Adenovirus vaccine

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Adenovirus vaccine
TEVA adenovirus.jpg
Bottles of the vaccine
Vaccine description
Target diseaseAdenovirus
TypeLive virus
Clinical data
Main usesPrevent adenovirus infection[1]
Side effectsHeadache, runny nose, cough, joint pain, nausea, diarrhea[2]
Pregnancy
category
  • US: N (Not classified yet)
Routes of
use
By mouth
External links
AHFS/Drugs.comMonograph
US NLMAdenovirus vaccine
Legal
License data

Adenovirus vaccine is a vaccine against certain types of adenovirus infection.[1][3] Specifically it is effective against Type E4 and Type B7.[4] It is taken by mouth.[1]

Common side effects include headache, runny nose, cough, joint pain, nausea, and diarrhea.[2] Use in contraindicated in pregnancy.[2] It consists of live (not attenuated) virus.[2] The tablets are coated, so that the virus passes the stomach and infects the intestines, where immunity is raised.[2][5]

Adenovirus vaccine was approved for medical use by the United States military in the United States in 2011.[2] Prior versions were used by the military starting in the early 1960s.[6]

History

It was used by the United States military from 1971 to 1999, but was discontinued when the only manufacturer stopped production.[4] On March 16, 2011, the U.S. Food and Drug Administration approved an adenovirus vaccine manufactured by Teva Pharmaceuticals under contract to the U.S. Army.[7] This vaccine is essentially the same as the one used from 1971 to 1999. On October 24, 2011, the military services began administering the new adenovirus vaccine to recruits during basic training.[8]

Research

It should not be confused with the strategy of using adenovirus as a viral vector to develop vaccines for other pathogens, or as a general gene carrier.[9][10][11]

References

  1. 1.0 1.1 1.2 "Adenovirus Vaccine Information Statement | CDC". www.cdc.gov. 8 April 2021. Archived from the original on 14 August 2021. Retrieved 13 January 2022.
  2. 2.0 2.1 2.2 2.3 2.4 2.5 "DailyMed - ADENOVIRUS TYPE 4 AND TYPE 7 VACCINE, LIVE kit". dailymed.nlm.nih.gov. Archived from the original on 1 December 2021. Retrieved 13 January 2022.
  3. Tucker SN, Tingley DW, Scallan CD (February 2008). "Oral adenoviral-based vaccines: historical perspective and future opportunity". Expert Rev Vaccines. 7 (1): 25–31. doi:10.1586/14760584.7.1.25. PMID 18251691. S2CID 7058518.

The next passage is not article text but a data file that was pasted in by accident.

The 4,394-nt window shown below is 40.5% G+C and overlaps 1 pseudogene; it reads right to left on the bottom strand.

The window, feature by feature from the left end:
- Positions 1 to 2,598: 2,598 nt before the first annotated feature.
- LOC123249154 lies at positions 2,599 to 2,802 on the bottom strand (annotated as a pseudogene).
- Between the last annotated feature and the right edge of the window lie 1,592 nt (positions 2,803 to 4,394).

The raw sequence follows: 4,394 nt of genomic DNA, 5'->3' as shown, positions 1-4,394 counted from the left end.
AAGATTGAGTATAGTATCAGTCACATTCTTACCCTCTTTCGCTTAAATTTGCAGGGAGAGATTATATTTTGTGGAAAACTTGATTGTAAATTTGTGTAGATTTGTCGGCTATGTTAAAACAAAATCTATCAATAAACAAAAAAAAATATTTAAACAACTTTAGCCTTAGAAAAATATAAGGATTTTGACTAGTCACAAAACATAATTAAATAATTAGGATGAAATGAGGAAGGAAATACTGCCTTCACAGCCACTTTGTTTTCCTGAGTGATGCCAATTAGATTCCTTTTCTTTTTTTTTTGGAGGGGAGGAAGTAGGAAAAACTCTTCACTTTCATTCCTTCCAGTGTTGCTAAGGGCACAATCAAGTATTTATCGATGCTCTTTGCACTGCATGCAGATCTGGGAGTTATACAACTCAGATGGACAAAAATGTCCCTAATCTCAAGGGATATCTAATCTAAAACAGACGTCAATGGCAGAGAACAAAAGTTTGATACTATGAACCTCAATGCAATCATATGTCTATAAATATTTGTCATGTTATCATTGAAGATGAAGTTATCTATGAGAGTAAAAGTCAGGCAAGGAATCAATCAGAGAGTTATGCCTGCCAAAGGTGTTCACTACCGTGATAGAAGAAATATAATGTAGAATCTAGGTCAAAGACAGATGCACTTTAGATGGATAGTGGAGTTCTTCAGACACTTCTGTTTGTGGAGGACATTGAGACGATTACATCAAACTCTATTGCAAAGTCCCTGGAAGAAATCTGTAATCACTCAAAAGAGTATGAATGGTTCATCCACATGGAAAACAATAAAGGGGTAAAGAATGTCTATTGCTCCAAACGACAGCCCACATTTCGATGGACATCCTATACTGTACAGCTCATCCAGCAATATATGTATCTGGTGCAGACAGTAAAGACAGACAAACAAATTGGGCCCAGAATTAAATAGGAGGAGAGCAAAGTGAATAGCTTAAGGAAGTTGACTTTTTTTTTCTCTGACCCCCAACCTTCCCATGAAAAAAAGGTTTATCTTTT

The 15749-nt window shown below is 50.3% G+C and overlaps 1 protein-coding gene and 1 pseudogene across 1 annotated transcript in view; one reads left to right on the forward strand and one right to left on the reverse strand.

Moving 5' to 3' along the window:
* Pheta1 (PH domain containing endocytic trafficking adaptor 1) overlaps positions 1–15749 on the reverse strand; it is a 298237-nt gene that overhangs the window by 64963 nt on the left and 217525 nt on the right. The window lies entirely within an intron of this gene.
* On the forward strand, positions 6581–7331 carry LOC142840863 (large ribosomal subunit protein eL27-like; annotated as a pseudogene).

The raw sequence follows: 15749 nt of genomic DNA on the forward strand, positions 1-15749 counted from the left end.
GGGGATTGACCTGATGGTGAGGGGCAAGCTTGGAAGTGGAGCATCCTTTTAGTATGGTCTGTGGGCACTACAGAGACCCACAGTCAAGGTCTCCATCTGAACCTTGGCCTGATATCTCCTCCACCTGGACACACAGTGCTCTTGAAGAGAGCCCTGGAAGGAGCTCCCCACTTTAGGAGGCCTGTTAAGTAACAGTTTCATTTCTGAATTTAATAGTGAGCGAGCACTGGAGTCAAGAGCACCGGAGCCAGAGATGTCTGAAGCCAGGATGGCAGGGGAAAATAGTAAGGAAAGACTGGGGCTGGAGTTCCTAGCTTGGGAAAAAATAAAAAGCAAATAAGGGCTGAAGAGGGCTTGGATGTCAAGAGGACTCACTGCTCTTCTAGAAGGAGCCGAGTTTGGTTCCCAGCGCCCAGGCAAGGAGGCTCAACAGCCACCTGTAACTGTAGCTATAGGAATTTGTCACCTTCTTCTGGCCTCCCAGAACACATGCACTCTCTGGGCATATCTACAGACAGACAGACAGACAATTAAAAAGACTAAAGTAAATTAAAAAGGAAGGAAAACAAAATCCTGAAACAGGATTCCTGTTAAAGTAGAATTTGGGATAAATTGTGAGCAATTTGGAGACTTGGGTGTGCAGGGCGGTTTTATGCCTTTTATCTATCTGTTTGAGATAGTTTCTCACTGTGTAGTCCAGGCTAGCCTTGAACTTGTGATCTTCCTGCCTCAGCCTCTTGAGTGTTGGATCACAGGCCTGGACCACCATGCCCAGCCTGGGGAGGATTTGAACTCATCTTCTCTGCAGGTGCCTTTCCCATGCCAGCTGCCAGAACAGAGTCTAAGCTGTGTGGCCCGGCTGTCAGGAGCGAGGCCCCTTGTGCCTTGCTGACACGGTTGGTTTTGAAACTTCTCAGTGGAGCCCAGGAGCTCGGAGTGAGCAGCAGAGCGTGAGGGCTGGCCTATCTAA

4. 4.0 4.1 Flint, S. Jane; Nemerow, Glen R. (2017). "8. Pathogenesis". Human Adenoviruses: From Villains To Vectors. Singapore: World Scientific. p. 153-183. ISBN 978-981-310-979-7. Archived from the original on 5 May 2022. Retrieved 5 May 2022.
  5. "Adenovirus Vaccine Monograph for Professionals". Drugs.com. Archived from the original on 25 July 2021. Retrieved 13 January 2022.
  6. Plotkin, Stanley A.; Orenstein, Walter A. (2008). Vaccines (Fourth ed.). Elsevier. p. 8. ISBN 978-1-4160-3611-1. Archived from the original on 11 January 2022. Retrieved 19 December 2021.
  7. Malarkey MA, Baylor NW. FDA approval letter dated March 16, 2011.
  8. Choudhry A, Mathena J, Albano JD, Yacovone M, Collins L (31 August 2016). "Safety evaluation of adenovirus type 4 and type 7 vaccine live, oral in military recruits". Vaccine. 34 (38): 4558–4564. doi:10.1016/j.vaccine.2016.07.033. PMID 27475474.
  9. Croyle MA, Patel A, Tran KN, et al. (2008). Doolan DL (ed.). "Nasal Delivery of an Adenovirus-Based Vaccine Bypasses Pre-Existing Immunity to the Vaccine Carrier and Improves the Immune Response in Mice". PLOS ONE. 3 (10): e3548. Bibcode:2008PLoSO...3.3548C. doi:10.1371/journal.pone.0003548. PMC 2569416. PMID 18958172.
  10. Hartman ZC, Appledorn DM, Amalfitano A (March 2008). "Adenovirus vector induced innate immune responses: impact upon efficacy and toxicity in gene therapy and vaccine applications". Virus Res. 132 (1–2): 1–14. doi:10.1016/j.virusres.2007.10.005. PMC 4039020. PMID 18036698.
  11. Tatsis N, Ertl HC (October 2004). "Adenoviruses as vaccine vectors". Mol. Ther. 10 (4): 616–29. doi:10.1016/j.ymthe.2004.07.013. PMC 7106330. PMID 15451446.

External links

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